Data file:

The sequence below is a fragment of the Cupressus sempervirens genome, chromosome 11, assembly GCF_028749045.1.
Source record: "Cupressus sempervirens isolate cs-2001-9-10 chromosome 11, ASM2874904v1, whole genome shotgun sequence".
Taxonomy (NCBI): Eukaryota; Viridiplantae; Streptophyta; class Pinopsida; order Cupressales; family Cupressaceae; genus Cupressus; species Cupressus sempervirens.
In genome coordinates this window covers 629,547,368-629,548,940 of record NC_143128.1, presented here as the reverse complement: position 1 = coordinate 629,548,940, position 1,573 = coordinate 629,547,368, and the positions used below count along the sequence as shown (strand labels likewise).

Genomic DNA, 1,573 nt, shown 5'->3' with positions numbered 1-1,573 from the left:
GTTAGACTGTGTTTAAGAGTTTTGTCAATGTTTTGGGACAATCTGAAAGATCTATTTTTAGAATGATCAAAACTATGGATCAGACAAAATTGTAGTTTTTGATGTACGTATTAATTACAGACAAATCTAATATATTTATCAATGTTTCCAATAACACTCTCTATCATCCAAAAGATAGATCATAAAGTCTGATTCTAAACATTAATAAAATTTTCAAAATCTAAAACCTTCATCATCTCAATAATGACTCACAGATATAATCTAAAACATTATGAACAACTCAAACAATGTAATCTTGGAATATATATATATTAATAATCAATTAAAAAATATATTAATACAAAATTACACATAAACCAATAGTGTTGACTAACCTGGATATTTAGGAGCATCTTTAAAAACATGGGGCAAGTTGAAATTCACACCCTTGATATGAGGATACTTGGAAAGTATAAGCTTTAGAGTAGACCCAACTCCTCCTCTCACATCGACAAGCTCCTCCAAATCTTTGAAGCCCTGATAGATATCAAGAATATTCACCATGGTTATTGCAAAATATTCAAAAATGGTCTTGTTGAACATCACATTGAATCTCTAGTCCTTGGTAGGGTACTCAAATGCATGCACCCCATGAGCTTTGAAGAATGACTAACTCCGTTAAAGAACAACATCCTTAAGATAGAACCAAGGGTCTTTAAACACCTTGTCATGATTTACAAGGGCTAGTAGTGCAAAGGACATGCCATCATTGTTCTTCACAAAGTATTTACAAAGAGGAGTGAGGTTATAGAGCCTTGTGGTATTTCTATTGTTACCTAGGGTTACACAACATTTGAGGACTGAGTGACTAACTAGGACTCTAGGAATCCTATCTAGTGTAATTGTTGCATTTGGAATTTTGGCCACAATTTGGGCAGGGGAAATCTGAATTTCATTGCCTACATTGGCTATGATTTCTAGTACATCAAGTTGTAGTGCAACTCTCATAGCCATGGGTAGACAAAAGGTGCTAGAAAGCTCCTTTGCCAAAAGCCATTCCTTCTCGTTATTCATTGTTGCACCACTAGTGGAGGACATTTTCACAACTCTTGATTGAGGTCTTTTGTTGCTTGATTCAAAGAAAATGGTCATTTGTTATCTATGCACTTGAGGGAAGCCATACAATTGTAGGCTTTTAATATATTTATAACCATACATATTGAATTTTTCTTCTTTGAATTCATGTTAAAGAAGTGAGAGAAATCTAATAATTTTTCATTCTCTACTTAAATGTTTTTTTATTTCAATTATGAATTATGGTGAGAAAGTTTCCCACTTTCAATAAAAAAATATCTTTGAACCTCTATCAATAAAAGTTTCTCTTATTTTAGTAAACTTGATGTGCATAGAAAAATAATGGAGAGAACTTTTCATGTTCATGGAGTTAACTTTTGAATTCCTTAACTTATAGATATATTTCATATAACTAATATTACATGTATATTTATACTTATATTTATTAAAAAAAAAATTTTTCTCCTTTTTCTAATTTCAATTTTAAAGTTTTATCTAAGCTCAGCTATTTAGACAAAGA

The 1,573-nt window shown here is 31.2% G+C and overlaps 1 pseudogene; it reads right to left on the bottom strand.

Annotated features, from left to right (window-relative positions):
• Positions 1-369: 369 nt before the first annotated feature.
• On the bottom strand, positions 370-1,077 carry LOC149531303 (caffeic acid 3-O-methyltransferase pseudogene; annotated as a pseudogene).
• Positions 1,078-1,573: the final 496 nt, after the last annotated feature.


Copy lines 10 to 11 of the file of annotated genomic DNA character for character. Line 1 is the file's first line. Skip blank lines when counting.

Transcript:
• On the bottom strand, positions 370-1,077 carry LOC149531303 (caffeic acid 3-O-methyltransferase pseudogene; annotated as a pseudogene).
• Positions 1,078-1,573: the final 496 nt, after the last annotated feature.